Our Friend the Sparrow

PUBLISHED: 11:01 25 July 2008 | UPDATED: 15:19 20 February 2013

The dunnock is sometimes known as a hedge sparrow

The dunnock is sometimes known as a hedge sparrow

In this August Issue we look at the sparrow's long association with humans

David Chapman looks at the sparrow's long association with humans

Sparrows are known for being a little drab in colour but colourful in behaviour. Sociable creatures, they even have a reputation for being a little promiscuous. In Cornwall we usually have just one breeding species of sparrow but we are also visited occasionally by another and, strangely, there is a common type of bird which is known as a sparrow but which most definitely is not!

HOUSE SPARROW (Passer domesticus)

Passer domesticus, literally sparrow of the house, has a long association with humans. Through its own volition, the house sparrow lives alongside us, taking benefit from the close association, but we too have much to gain from our (usually uninvited) house guests.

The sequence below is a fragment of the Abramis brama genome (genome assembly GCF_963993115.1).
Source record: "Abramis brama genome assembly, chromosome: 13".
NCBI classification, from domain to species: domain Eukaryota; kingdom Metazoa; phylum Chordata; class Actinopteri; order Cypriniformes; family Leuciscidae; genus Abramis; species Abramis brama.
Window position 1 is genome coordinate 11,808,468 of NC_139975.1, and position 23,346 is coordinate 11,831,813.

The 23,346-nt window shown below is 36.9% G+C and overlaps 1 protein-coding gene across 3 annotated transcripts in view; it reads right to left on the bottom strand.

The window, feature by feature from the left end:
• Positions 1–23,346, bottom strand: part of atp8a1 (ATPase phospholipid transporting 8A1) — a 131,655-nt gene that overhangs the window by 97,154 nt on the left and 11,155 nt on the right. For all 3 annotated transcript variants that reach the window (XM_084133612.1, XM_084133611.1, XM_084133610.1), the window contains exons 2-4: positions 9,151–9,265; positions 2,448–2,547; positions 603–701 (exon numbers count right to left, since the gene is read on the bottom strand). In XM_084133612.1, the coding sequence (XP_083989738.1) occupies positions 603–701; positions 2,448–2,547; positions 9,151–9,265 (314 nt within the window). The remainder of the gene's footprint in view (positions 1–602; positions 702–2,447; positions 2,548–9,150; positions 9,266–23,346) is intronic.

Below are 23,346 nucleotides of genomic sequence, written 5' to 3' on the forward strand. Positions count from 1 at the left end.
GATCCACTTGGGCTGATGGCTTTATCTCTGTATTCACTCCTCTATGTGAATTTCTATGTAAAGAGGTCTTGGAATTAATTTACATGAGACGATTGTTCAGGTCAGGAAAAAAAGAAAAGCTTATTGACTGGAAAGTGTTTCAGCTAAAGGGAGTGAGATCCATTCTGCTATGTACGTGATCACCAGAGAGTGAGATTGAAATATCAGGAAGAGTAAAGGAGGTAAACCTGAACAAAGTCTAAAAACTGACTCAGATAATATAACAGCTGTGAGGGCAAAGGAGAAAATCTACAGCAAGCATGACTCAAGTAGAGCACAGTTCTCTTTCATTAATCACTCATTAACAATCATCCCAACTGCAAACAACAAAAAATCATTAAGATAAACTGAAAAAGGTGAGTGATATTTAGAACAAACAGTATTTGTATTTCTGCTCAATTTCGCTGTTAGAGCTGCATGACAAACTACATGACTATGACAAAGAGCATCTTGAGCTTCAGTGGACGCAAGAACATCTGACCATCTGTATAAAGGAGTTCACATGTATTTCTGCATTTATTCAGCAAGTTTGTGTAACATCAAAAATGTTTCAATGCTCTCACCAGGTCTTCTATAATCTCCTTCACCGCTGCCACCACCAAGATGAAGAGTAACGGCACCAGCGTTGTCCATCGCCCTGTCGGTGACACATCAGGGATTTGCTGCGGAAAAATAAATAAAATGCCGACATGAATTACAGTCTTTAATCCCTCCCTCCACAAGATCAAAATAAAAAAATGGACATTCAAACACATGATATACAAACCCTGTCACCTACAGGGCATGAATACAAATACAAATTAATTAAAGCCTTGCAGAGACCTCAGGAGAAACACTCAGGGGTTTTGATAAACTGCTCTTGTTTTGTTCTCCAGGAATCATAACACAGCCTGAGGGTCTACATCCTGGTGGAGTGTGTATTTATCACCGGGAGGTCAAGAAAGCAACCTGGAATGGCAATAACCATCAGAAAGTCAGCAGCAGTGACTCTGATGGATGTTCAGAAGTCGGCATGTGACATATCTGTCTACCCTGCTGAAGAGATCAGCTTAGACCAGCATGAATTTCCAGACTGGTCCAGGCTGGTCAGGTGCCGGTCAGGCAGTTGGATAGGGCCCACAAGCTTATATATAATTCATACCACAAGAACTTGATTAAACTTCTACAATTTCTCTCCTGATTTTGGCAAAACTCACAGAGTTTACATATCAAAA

The house sparrow likes to nest under cover and has a reputation for making its home in our roof spaces, gaining entrance through holes under the eaves. They also nest in barns and outhouses. Their nests are often made from a variety of materials but always at the top of the list is grass or straw. They also use hair and even man-made products to create their rather scruffy nests, and occasionally they adopt nests left by other birds such as swallows.

In mid-summer, sparrows, like the rest of us, get a little over-heated and they often take to the pond for a dip. As with other activities they usually bathe in large groups and have a good splash around. They also dust-bathe, lying down in dry, sandy soil, fluttering their wings to cover themselves in dust. It is thought that this activity helps them to remove parasites from their feathers.

Sparrows can look a little drab when they moult in the autumn but, ironically, it is when their feathers begin to deteriorate in the spring that the black bibs and chestnut tones of the male's plumage shows through. The bib is the male's badge of masculinity; the bigger it is the more likely he is to find a mate. The fact that sparrows mate in the open led to the belief that they had many sexual partners. In fact, it has been found that their level of promiscuity is about the same as our own!